In addition to the events that create “full recourse” liability (for the entire loan), bad boy liability also includes losses or damages incurred by the Lender based upon another list of “bad” events or triggers.  I’m sure that Jim Wallenstein will cover this at his presentation during the University of Texas Mortgage Lending Institute.

Credit enhancement of commercial construction lending has a new, important twist to the traditional (full) payment and performance guaranty: the burn-off events go beyond valuation and debt service thresholds to also include many of the check list items utilized by permanent lenders.  The burn off has a new price.

  Finally, construction loans are bubbling

Once upon a time and in a very simple time,  construction lenders required full payment and performance guarantees, and only permanent lenders offered non-recourse financing (with “bad-boy” liability).  Now, even some construction lenders include a variation of non-recourse liability (with “bad-boy” events) in their structure.  And, the list of “triggers” or events that form the

Recently, the Mortgage Bankers Association published its “National Delinquency Survey” for the fourth quarter of 2011.   The report covers the delinquency and foreclosures  rates on first-lien mortgage loans, and includes @ 88% of all single family homes in the US.  Although the survey does NOT cover commercial mortgages, the data gives us important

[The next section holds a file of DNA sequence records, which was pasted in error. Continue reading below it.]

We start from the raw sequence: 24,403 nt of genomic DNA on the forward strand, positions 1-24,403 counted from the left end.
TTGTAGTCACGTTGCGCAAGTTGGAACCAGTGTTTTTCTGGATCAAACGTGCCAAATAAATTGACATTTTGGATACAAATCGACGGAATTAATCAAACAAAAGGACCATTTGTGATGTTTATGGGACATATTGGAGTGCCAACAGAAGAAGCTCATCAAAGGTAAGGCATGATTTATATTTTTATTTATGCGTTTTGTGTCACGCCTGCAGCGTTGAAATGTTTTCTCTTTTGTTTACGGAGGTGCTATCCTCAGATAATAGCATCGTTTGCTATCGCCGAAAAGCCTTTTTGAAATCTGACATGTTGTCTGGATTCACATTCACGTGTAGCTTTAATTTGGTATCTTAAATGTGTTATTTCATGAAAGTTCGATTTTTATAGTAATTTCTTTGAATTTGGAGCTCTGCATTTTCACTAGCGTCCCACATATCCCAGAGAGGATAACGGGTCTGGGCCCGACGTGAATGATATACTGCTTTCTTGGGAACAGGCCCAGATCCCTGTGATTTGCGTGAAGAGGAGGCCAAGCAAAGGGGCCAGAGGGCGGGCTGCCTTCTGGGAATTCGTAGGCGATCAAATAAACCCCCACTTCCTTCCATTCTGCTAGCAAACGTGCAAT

People don’t “connect” their ownership (even a minority ownership) with their liability under bad-boy or non-recourse carveout agreements (whether in the form of an indemnity, or as a guaranty).   So, minority owners often transfer ownership without getting a release from bad boy liability .  It could be a costly mistake.

With deals under water and

(More on the Collection Plate collection, which focuses on the recovery side of our work – the bottom line, nitty-gritty, work of getting "back" the money.)

Our economic eddy is at the stage where law suits against guarantors or indemnitors, on full payment and performance agreements or on "bad-boy" agreements, are reaching final judgment –

Recourse against individual owners or sponsors (andor their operating companies) is a significant leverage point for any lender in a distressed commercial real estate loan.

Both CMBS loans and portfolio loans (typically life company) technically are “non-recourse” in that the lender agrees to look to the collateral for the ultimate recovery of the loan. However, the